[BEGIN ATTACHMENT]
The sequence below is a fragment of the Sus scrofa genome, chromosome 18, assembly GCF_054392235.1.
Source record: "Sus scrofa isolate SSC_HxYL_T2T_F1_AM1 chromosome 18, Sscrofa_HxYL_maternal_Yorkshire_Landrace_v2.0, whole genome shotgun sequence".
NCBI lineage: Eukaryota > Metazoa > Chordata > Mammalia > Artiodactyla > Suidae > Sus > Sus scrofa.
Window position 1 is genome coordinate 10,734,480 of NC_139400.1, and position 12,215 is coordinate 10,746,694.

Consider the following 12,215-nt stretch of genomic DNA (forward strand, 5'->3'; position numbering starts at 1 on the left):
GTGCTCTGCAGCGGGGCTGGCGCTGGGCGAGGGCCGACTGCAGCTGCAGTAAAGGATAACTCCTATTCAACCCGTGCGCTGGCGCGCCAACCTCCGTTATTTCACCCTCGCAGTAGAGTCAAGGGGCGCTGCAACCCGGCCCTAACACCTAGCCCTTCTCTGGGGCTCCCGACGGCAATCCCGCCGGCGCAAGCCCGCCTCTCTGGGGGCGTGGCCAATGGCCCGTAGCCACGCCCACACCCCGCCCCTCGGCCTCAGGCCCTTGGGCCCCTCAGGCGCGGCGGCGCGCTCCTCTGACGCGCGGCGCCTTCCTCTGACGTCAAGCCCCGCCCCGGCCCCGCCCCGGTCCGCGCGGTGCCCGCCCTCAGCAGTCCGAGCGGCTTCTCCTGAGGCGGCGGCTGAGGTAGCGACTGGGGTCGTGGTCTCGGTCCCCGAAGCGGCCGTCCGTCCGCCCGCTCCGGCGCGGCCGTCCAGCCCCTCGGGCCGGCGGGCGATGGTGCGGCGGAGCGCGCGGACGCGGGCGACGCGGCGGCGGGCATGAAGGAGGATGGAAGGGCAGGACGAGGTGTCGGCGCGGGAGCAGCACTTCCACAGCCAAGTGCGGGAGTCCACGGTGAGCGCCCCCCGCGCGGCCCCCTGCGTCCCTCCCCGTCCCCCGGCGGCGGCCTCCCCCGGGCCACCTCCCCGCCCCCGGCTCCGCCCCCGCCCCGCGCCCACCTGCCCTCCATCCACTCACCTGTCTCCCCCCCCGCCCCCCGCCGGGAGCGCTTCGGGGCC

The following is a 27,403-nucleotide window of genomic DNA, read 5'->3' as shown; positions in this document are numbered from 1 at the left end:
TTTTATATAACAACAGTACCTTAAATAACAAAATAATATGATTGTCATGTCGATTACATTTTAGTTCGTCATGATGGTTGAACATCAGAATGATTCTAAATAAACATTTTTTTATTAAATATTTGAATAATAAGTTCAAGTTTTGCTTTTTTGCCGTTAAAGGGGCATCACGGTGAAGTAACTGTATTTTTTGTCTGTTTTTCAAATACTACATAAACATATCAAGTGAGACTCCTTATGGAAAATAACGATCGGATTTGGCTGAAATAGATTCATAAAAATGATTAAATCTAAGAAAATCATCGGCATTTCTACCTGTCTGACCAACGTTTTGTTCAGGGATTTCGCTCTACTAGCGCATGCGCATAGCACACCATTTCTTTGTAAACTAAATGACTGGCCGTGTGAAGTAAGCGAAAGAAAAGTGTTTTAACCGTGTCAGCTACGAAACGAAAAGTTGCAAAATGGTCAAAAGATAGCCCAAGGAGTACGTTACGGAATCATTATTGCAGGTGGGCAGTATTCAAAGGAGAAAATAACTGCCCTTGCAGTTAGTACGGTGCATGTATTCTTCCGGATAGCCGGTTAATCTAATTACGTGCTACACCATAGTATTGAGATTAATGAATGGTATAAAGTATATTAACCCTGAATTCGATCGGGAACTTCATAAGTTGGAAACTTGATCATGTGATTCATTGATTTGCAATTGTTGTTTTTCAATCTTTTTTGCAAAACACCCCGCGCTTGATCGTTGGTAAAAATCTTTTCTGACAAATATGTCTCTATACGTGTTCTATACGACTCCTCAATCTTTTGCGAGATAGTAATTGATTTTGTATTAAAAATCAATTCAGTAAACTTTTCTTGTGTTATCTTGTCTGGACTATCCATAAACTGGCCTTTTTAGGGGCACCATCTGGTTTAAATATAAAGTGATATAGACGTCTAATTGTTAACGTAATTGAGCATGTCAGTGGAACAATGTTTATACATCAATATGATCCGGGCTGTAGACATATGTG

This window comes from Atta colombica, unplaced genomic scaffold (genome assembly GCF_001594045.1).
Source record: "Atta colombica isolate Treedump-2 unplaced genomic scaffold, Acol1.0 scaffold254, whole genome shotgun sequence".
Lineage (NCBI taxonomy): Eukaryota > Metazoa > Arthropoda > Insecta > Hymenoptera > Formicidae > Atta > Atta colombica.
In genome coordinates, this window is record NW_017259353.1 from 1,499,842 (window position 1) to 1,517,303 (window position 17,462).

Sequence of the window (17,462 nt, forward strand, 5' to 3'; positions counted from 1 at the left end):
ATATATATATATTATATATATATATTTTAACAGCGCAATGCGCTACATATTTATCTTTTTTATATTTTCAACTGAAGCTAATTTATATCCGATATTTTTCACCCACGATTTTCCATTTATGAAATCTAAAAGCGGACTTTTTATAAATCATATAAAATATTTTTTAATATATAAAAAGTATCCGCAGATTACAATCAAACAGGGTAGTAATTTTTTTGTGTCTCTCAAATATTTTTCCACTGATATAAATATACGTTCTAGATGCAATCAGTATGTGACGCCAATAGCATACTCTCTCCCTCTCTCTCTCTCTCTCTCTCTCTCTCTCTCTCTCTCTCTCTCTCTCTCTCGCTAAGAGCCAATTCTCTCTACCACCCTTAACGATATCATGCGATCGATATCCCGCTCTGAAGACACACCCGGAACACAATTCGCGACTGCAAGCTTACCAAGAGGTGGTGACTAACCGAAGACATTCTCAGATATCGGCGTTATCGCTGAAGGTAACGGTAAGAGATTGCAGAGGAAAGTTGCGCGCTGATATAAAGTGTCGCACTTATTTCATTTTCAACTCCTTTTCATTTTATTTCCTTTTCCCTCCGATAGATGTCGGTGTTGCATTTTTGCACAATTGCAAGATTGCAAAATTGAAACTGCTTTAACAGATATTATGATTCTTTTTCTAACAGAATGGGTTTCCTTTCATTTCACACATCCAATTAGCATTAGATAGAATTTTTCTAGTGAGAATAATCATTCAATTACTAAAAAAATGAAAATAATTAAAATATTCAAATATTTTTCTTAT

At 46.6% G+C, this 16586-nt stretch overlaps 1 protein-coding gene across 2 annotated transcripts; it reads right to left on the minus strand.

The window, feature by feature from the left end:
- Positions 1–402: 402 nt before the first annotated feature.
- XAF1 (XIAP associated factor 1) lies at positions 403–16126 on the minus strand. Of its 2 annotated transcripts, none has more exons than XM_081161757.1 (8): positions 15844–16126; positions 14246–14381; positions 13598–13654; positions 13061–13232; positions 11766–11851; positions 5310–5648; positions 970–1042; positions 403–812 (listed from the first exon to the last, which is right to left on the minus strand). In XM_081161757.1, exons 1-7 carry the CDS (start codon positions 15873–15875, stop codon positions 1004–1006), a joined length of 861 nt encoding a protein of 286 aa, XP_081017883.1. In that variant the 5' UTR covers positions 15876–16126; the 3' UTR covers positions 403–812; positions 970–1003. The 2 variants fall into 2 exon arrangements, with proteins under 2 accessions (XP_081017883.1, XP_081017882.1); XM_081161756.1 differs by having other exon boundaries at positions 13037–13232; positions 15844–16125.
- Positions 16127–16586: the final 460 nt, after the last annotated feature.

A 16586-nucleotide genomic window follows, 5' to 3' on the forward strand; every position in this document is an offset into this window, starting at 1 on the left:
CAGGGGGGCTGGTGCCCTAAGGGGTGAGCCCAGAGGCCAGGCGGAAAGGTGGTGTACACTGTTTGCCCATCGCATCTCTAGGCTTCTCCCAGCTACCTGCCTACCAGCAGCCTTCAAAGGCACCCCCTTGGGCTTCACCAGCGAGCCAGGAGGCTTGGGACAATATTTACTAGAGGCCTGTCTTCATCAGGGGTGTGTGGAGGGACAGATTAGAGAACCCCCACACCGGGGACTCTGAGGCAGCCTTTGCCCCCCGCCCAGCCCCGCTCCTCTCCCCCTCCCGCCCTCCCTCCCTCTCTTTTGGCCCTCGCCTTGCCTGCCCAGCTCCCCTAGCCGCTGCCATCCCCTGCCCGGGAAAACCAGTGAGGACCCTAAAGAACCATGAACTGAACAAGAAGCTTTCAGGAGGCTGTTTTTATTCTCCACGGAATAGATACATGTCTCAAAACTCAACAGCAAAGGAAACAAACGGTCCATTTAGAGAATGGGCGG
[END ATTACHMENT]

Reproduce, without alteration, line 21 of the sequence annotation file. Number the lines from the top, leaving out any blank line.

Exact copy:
CAGGGGGGCTGGTGCCCTAAGGGGTGAGCCCAGAGGCCAGGCGGAAAGGTGGTGTACACTGTTTGCCCATCGCATCTCTAGGCTTCTCCCAGCTACCTGCCTACCAGCAGCCTTCAAAGGCACCCCCTTGGGCTTCACCAGCGAGCCAGGAGGCTTGGGACAATATTTACTAGAGGCCTGTCTTCATCAGGGGTGTGTGGAGGGACAGATTAGAGAACCCCCACACCGGGGACTCTGAGGCAGCCTTTGCCCCCCGCCCAGCCCCGCTCCTCTCCCCCTCCCGCCCTCCCTCCCTCTCTTTTGGCCCTCGCCTTGCCTGCCCAGCTCCCCTAGCCGCTGCCATCCCCTGCCCGGGAAAACCAGTGAGGACCCTAAAGAACCATGAACTGAACAAGAAGCTTTCAGGAGGCTGTTTTTATTCTCCACGGAATAGATACATGTCTCAAAACTCAACAGCAAAGGAAACAAACGGTCCATTTAGAGAATGGGCGG